Parents Primed to Buy Devices and Ebooks for Their Kids This Holiday Season, New Study Finds
Nearly 40% of parents with children aged 2-to-13 who read ebooks plan to purchase a new e-reading device for their children this holiday season, according to the study from New York-based children’s research firm PlayScience and Digital Book World. The study will be released in full exclusively at the Digital Book World Conference + Expo in New York on Jan. 16.
Among devices parents are most likely to buy for their children, Amazon’s Kindle Fire leads the way, with 28% of those who intend to purchase saying they plan to buy that device. Next is the iPad Mini, with 21%, followed by the iPad, with 18%. E-readers will be much less popular holiday items for e-reading children this year, with only 11% of parents planning on buying a Kindle e-reader and 7% a Nook e-reader (see chart below).
These results should be encouraging to children’s book publishers, which have witnessed a surge in 2012 in the market for their digital wares but still have a long way to go to catch up to the revenue gains seen in the adult trade ebook market.
“When you purchase a kindle fire, you’re purchasing a tablet, but it’s largely intended and designed for e-reading,” said Carly Shuler, strategy lead at PlayScience and the lead researcher for the report. “When you’re purchasing something like an iPad, it’s got a wider array of uses. What that tells us is that parents think e-reading is going to be a core component of their child’s tablet use.”
Beyond purchasing devices, parents are prepared to open their wallets to give digital gifts to their children. Two-thirds of parents of children who read digitally plan on buying ebooks for their children this holiday season. When asked how much money they intend on spending on such gifts, they said an average of $28.26.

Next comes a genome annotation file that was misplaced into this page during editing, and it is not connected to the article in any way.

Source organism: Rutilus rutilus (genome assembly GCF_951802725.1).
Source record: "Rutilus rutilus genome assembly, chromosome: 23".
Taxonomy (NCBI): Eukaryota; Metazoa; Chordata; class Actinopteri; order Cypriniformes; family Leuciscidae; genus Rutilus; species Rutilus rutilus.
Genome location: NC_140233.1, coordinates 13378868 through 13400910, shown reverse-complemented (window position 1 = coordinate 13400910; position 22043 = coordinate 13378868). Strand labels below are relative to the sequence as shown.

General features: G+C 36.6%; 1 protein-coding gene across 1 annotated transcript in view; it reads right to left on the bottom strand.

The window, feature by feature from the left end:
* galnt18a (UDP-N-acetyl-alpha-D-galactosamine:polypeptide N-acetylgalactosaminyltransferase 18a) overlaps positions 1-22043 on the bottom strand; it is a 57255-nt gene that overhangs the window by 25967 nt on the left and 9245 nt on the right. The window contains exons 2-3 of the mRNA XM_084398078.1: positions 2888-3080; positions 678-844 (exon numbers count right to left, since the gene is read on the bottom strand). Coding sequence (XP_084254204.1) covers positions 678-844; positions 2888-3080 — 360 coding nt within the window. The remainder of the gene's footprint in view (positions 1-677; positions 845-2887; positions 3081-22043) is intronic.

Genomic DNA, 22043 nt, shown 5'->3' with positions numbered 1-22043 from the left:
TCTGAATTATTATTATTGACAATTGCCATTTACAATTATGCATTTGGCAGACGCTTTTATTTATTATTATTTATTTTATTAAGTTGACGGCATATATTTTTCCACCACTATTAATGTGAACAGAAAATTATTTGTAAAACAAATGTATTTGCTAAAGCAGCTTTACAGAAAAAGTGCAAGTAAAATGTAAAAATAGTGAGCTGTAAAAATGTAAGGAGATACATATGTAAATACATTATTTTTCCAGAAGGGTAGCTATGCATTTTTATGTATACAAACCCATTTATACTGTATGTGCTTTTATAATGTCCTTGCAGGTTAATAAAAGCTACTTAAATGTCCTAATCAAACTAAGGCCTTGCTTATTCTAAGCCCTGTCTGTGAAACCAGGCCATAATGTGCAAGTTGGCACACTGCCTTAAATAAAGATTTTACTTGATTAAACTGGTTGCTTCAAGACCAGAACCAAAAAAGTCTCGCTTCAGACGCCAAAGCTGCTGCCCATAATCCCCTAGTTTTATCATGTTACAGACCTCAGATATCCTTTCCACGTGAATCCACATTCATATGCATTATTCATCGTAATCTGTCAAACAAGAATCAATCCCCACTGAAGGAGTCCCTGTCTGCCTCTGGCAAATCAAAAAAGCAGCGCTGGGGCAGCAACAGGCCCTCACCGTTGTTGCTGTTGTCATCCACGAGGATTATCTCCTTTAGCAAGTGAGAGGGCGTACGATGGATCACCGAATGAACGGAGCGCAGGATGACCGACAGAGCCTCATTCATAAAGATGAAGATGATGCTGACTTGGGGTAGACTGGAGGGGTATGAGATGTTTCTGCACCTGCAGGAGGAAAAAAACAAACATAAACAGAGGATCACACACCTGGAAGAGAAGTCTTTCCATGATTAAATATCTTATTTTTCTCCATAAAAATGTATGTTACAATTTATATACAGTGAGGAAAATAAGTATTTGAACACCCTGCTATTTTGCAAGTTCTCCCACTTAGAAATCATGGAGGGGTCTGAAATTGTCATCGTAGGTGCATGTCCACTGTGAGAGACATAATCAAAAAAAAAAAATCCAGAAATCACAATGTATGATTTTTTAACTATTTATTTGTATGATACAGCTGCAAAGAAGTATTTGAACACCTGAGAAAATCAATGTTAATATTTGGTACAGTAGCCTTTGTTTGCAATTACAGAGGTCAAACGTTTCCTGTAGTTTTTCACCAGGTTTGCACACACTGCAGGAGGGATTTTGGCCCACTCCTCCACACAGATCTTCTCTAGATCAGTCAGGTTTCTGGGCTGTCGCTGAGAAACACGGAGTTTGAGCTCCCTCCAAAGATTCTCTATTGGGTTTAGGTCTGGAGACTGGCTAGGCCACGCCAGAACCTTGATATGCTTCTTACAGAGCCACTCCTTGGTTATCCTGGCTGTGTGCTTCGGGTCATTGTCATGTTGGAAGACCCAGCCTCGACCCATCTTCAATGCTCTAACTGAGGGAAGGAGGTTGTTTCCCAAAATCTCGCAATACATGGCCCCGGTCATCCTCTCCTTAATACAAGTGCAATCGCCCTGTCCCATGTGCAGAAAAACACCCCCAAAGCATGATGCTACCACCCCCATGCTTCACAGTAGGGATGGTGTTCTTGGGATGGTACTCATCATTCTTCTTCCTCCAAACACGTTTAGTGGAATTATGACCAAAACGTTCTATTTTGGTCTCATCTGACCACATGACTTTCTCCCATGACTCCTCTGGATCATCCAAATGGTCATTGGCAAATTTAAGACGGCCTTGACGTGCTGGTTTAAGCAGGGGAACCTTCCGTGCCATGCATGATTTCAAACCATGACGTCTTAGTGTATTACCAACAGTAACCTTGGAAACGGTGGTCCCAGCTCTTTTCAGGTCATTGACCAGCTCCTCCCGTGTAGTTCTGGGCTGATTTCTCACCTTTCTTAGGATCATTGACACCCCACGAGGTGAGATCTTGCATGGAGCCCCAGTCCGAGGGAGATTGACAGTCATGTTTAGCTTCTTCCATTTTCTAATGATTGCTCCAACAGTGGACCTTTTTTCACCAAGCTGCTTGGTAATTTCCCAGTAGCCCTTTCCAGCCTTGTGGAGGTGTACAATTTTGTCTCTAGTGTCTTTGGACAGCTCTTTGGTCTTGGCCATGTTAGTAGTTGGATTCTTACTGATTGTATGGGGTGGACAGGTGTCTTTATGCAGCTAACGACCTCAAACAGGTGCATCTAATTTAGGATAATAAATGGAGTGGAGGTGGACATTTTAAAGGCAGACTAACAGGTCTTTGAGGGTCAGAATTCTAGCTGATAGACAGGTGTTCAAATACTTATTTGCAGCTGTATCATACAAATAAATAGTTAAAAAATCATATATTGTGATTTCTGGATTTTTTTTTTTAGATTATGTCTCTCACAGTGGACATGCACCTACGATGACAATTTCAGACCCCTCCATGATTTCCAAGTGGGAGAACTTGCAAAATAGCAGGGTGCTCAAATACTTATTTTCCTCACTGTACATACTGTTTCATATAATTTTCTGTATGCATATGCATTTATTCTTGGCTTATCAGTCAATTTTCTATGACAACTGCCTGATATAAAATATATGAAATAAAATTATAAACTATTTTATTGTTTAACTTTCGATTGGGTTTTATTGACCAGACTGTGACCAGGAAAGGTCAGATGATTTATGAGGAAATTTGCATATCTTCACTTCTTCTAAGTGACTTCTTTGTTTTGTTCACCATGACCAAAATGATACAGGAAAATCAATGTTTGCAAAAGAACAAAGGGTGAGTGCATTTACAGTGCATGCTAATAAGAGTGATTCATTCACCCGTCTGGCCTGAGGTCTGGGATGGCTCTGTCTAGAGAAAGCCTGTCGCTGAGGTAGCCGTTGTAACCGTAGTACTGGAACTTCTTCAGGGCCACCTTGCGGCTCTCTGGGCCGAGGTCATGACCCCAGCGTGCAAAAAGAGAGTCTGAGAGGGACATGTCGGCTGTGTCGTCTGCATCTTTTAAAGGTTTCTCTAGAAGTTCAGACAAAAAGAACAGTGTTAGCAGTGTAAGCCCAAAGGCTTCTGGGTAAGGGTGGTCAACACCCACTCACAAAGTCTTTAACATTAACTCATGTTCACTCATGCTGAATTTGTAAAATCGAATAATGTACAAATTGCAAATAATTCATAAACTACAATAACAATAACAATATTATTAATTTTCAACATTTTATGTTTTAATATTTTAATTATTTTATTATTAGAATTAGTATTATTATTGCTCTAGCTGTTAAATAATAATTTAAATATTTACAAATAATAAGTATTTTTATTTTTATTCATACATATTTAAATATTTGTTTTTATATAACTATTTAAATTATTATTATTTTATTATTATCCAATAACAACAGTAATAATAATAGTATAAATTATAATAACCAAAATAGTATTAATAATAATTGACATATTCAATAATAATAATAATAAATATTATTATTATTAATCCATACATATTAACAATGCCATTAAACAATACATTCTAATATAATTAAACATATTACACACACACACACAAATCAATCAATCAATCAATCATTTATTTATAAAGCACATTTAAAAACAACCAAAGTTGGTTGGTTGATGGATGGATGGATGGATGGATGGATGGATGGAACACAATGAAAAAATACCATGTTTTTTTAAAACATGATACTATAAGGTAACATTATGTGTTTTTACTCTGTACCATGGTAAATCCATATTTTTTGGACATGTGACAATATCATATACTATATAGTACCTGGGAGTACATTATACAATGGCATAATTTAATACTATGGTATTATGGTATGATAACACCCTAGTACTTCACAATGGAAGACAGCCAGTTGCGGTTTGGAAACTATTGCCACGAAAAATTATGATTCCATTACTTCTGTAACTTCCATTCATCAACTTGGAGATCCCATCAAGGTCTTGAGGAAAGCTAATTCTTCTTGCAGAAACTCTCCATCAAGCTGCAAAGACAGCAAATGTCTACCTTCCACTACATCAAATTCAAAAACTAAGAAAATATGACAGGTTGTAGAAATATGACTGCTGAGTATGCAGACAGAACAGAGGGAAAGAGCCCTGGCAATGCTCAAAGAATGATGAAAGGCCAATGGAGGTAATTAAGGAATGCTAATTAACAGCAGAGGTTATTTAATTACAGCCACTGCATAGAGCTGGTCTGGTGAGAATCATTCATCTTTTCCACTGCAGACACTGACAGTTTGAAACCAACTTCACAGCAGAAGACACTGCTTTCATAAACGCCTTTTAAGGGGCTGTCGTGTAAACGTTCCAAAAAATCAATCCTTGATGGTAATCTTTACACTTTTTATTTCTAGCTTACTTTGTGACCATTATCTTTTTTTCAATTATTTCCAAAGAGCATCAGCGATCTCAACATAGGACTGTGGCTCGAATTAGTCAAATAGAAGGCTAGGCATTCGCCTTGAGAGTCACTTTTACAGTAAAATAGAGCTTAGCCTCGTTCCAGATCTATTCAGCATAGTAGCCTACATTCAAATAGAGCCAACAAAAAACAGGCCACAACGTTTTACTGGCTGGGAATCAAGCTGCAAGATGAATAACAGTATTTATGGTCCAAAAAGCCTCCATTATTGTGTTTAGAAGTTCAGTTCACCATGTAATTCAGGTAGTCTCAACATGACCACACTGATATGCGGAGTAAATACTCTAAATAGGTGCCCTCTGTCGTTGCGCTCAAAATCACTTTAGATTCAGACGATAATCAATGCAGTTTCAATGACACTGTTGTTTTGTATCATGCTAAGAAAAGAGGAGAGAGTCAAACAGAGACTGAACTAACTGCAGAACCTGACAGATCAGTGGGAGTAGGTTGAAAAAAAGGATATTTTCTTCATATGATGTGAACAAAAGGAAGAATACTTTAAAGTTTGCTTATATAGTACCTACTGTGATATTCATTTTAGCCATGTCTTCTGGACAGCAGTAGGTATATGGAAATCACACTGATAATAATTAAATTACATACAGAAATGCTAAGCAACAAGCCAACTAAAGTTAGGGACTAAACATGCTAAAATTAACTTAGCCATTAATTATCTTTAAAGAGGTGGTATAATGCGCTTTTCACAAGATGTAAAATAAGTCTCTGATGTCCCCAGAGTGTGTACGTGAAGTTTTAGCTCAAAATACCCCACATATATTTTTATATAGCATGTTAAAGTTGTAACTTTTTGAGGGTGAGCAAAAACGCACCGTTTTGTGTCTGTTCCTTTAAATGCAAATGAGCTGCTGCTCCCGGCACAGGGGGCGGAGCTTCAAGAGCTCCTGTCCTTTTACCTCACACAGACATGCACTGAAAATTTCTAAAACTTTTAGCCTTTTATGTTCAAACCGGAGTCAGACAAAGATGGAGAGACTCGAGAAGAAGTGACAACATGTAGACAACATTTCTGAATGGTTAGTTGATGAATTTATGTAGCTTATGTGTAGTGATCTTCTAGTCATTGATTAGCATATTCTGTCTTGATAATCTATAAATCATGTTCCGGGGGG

“It indicates in a larger sense that parents are willing to give digital gifts. It’s good news for content creators,” said Shuler. In the past, digital gifts were thought to be inferior to physical ones: less fun to unwrap and hold, for one thing. That might be changing as more children read ebooks.
For device-makers and children’s ebook publishers, this means a strong Black Friday and Cyber Monday following the Thanksgiving holiday and then a flurry of digital content purchases in Dec. and Jan.
The upcoming study, tentatively titled “The ABCs of Kids and Ebooks: Understanding the E-Reading Habits of Children Aged 2-13,” goes well beyond holiday purchase intent. It will reveal just how many children aged 2-to-13 are reading e-books; what devices they’re reading them on; how they find new content to purchase; who makes the purchasing decisions; how much money they spend on digital content; and much more. The holiday purchase intent results above come from a subsection of 700 parents of children aged 2-to-13 who do currently read ebooks; the 700 comes from a much larger nationally representative sample of parents with children aged 2-to-13.
The study’s results will be revealed exclusively at Digital Book World 2013 on Jan. 16 in an afternoon session conducted by PlayScience. Following the session, the report will be available for purchase.
Interested in more information about the growing business of children’s digital publishing? Attend Children’s Publishing Goes Digital and Digital Book World 2013 for two days of programming on the latest in children’s digital reading.
Learn more about all the exclusive content being presented at the upcoming Digital Book World Conference + Expo in New York, Jan. 15-17.
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